Regional Grazing Pressure Management
Grazing pressure from feral goats and deer can have substantial impacts on primary production, native vegetation, and threatened flora and fauna.
The Regional Grazing Pressure Management program implements a strategic and coordinated approach to reducing grazing pressure across the Hills and Fleurieu region.
Funded through the Landscape Levy, the program aims to reduce these impacts in key areas by controlling goats and deer, which are declared pests under the Landscape South Australia Act 2019 (most commonly feral goats and feral deer), and controlling over-abundant western grey kangaroos.
In partnership with the Department for Environment and Water’s National Parks and Wildlife Service, Green Adelaide, ForestrySA, SA Water, and private landholders the program manages grazing pressure through specialist staff-led operations, and the use of contractors and volunteers to deliver targeted outcomes.
Fast Facts - Feral goats and deer
- Goats arrived in Australia with the First Fleet in 1788 as a source of meat and milk. Feral goat herds established when domestic goats escaped, were abandoned or were deliberately released. Feral goats are now found in all states and territories of Australia, as well as some off-shore islands.
- Deer species in Australia were originally introduced by Europeans as game animals in the 19th century. In recent decades, deer have been released or escaped from commercial deer farms and their numbers have grown substantially. Feral deer may be Australia’s worst emerging pest problem.
- Feral goats and deer cost the agricultural industry millions of dollars each year and pose a significant threat to biodiversity and landscape health.
- Feral goats and deer decimate pasture, crops and fences, cause erosion to hillsides and watercourses, spread weeds, prevent regeneration of native vegetation and impact our vulnerable ecosystems.
- Feral goats and deer have no natural predators in the Hills and Fleurieu. This, combined with their fast reproductive rate, means they are very high in number, and need to be controlled.
- Reduction of grazing pressure can have successive benefits for ecosystem health and farm productivity.
- ‘Competition and land degradation by feral goats’ is listed as a key threatening process under the Commonwealth Environment Protection and Biodiversity Conservation Act 1999.
- Feral goats also pose a serious health risk to humans, livestock and native animals. They can spread notifiable diseases such as footrot, and possibly even exotic animal diseases (such as foot-and-mouth) if introduced to Australia.
How to report sightings of feral goats and deer
If you see a feral goat or deer, it is important to report it.
The FeralScan website allows the reporting of feral species sightings, and will trigger an alert to our grazing pressure management team, who can better understand where sub-populations are residing and how to best plan control programs.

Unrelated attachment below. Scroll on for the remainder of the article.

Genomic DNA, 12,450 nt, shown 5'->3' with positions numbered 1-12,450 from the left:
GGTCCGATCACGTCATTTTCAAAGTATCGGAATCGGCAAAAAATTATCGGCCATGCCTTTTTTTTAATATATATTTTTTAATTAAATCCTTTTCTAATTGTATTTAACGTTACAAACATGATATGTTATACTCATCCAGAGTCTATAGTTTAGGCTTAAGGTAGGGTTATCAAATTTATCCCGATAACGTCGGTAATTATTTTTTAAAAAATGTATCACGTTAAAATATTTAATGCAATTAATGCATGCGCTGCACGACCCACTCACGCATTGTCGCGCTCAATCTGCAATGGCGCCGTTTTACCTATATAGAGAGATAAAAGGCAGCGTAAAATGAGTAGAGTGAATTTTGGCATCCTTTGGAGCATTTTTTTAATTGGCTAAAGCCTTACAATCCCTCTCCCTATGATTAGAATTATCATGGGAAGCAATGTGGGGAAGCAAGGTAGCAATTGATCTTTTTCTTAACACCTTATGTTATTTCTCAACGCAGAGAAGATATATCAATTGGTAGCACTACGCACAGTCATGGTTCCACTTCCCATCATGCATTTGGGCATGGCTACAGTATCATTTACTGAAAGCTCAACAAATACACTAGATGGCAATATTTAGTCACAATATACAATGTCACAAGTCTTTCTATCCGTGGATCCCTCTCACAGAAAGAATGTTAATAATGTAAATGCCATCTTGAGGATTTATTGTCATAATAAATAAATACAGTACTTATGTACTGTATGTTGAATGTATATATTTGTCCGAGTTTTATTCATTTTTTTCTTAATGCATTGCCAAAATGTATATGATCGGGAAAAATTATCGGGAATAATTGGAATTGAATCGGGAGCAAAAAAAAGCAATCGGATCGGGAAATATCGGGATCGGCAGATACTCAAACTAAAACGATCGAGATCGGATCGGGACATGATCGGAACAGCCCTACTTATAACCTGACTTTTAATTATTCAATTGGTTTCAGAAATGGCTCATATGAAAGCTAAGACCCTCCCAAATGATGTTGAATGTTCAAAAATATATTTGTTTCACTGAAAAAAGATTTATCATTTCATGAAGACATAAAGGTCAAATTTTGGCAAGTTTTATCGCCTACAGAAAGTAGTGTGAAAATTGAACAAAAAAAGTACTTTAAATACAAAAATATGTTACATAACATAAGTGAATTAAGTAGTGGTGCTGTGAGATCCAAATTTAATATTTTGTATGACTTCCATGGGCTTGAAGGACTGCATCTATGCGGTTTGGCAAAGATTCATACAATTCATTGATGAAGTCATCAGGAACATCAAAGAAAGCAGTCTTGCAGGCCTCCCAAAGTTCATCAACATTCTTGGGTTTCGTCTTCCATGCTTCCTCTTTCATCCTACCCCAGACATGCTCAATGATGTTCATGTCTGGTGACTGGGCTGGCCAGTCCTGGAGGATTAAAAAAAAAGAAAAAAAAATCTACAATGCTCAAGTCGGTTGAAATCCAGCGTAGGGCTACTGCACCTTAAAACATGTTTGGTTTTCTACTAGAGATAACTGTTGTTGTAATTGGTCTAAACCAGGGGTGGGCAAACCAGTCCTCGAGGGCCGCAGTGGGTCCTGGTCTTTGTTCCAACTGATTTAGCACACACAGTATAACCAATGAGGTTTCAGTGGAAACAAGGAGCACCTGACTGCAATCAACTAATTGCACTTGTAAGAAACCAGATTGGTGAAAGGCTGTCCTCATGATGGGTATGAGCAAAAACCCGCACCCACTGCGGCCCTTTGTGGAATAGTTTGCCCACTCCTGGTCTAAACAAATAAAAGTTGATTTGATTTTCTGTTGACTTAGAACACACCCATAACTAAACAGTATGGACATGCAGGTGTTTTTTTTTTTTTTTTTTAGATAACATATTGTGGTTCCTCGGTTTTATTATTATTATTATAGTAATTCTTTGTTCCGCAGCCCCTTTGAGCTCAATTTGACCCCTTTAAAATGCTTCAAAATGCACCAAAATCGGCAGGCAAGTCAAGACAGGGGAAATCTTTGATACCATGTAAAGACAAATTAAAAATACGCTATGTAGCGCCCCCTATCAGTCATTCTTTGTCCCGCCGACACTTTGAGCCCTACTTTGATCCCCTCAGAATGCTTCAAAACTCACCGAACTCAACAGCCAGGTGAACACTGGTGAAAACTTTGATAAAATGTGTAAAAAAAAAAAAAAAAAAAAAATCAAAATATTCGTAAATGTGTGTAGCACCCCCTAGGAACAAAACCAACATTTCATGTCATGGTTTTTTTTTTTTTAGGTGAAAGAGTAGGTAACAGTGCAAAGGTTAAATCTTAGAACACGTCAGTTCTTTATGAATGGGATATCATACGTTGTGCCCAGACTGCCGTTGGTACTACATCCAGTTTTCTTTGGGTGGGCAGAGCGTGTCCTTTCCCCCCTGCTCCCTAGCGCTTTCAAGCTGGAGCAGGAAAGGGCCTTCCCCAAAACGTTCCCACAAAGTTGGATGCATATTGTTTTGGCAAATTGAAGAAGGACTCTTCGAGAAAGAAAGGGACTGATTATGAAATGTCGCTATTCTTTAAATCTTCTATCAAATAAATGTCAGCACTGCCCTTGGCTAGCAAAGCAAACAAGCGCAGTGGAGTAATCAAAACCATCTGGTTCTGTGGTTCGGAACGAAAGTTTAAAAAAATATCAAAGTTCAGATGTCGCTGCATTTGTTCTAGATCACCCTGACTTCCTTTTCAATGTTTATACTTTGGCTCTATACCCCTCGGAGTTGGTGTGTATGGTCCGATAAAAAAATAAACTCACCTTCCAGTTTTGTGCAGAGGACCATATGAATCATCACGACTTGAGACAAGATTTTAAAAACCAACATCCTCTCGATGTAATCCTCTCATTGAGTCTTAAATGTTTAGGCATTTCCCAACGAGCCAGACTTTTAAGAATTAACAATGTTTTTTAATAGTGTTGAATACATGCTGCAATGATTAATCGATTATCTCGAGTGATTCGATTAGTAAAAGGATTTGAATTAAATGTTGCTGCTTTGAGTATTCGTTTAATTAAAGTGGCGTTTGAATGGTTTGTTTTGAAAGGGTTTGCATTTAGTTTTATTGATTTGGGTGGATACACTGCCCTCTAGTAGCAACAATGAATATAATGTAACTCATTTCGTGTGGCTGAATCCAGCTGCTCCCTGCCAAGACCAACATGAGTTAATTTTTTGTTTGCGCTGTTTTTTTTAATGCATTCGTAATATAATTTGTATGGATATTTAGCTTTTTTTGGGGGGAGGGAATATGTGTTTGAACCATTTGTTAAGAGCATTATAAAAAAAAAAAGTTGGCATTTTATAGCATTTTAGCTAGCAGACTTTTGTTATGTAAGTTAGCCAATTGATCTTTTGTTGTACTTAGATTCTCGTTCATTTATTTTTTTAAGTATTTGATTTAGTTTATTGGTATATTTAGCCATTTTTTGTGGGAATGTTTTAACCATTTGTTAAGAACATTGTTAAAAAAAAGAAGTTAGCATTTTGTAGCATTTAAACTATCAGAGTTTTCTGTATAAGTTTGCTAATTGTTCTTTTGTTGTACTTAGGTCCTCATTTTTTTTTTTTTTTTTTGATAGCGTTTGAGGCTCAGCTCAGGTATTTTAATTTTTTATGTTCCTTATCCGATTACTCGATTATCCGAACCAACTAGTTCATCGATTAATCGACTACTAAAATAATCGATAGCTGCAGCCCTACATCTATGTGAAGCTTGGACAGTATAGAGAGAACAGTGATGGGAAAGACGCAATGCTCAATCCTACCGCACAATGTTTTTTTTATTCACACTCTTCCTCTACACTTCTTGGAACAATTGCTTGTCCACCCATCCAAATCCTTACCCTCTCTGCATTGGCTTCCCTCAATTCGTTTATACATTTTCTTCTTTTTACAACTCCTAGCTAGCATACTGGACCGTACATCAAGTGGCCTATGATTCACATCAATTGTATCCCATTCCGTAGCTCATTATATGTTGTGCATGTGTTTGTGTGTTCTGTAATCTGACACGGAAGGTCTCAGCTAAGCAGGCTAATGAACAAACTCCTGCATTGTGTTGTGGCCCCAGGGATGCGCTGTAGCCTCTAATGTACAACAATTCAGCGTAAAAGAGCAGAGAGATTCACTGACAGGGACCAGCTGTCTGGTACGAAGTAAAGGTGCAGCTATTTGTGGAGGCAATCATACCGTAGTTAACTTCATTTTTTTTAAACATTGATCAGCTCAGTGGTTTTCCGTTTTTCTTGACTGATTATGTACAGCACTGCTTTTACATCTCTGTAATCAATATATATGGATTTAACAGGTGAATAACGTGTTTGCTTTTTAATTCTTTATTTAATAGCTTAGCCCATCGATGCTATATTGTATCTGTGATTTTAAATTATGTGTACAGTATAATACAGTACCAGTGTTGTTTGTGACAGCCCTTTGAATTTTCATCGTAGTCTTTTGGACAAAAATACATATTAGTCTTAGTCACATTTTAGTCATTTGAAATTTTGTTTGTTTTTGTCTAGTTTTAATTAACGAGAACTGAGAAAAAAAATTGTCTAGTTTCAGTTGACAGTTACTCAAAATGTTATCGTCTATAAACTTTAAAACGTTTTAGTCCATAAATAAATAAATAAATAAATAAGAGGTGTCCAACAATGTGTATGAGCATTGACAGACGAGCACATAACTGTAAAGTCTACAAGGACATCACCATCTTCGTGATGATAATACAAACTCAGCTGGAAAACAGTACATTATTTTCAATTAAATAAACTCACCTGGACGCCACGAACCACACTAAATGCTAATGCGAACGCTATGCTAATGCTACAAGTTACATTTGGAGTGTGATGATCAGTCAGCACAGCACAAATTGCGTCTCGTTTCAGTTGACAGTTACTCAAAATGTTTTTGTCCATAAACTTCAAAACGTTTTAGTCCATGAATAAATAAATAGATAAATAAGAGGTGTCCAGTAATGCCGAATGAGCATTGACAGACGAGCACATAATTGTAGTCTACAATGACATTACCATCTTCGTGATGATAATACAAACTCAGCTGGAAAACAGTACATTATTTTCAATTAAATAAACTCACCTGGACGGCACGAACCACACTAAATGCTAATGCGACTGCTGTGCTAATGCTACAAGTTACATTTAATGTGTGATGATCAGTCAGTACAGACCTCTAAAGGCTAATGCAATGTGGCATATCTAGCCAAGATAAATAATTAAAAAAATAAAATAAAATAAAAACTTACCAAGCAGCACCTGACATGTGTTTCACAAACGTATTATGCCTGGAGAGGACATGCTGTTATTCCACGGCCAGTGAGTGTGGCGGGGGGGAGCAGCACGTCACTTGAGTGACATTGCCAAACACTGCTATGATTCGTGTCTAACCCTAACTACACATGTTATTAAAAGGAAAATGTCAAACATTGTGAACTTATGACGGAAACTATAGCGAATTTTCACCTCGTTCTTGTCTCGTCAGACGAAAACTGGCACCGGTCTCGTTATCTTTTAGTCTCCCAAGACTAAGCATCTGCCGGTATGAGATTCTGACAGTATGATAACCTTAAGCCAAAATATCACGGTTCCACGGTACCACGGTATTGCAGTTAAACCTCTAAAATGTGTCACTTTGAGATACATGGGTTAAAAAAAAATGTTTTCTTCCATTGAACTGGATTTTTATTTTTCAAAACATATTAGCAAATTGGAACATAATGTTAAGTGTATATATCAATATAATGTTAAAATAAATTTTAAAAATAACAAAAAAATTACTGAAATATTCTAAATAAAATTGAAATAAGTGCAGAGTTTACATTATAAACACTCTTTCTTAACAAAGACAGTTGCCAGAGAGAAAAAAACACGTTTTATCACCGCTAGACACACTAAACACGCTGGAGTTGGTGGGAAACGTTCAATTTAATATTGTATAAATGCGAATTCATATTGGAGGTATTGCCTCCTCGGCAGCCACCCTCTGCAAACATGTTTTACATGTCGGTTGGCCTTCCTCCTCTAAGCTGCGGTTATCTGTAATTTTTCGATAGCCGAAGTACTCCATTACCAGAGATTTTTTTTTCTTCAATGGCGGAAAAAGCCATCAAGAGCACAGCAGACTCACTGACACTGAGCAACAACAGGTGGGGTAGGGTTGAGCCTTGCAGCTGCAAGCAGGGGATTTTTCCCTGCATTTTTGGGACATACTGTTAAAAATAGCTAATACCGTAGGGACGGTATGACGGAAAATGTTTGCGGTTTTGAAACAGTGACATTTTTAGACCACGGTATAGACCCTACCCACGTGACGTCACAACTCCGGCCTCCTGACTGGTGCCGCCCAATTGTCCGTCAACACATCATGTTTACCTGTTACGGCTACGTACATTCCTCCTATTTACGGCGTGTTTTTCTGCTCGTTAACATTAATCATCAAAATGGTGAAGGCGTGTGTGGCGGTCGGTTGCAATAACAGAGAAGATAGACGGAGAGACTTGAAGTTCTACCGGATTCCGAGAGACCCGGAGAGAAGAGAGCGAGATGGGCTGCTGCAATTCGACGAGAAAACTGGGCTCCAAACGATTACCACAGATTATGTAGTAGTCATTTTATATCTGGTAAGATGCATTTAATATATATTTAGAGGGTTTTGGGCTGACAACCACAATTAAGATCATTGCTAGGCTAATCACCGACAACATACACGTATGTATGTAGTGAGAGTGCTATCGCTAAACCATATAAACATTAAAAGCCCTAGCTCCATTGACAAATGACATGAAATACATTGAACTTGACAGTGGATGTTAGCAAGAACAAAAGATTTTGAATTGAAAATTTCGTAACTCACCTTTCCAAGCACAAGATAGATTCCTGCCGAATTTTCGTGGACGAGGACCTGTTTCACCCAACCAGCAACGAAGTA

Alternatively, contact the Hills and Fleurieu Landscape Board on 8391 7500 or email email@example.com
Western grey kangaroos
The Regional Grazing Pressure Management program also delivers coordinated management of impact causing western grey kangaroos in priority locations.
The board partners with public and private landholders following stringent safety measures and best-practice methods (National code of practice for the humane shooting of kangaroos and wallabies for non-commercial purposes and the National Code of Practice for the Humane Shooting of Kangaroos and Wallabies for Commercial Purposes), to help reduce western grey kangaroo impacts to acceptable levels.
You can read more about the issue and the how the board manages western grey kangaroos in this media release.
Reduction of grazing pressure can have successive benefits for ecosystem health and farm productivity.
Managing impact-causing native animals may result in a healthier local population of the species by ensuring these animals have access to adequate food and natural places to graze, and helps reduce impacts on agriculture, vulnerable ecosystems and road safety.
More information for landholders
All species of kangaroo are protected under the National Parks and Wildlife Act 1972, meaning that it is illegal to kill or harm them without authority. The Department for Environment and Water (DEW) is responsible for regulations and policy setting under this Act.
Landholders have three options (or a combination thereof) to manage kangaroos:
Non-lethal methods - can include using fencing, deterrents, removing water points (permanently or temporarily), etc.
Commercial Harvest – where a kangaroo field processor (shooter) harvests kangaroos from a property in the commercial harvest zone and then sells carcasses to a kangaroo meat processor (for human consumption or pet food).
Permit to Destroy Wildlife – where DEW grants permission for the landholder or a nominee to shoot a specified number of kangaroos on a property. The carcasses may be utilised by the landholder, but cannot be sold or given away and must remain on the property, unless ‘personal use’ (yellow) tags have been purchased with the permit and are attached to the carcasses.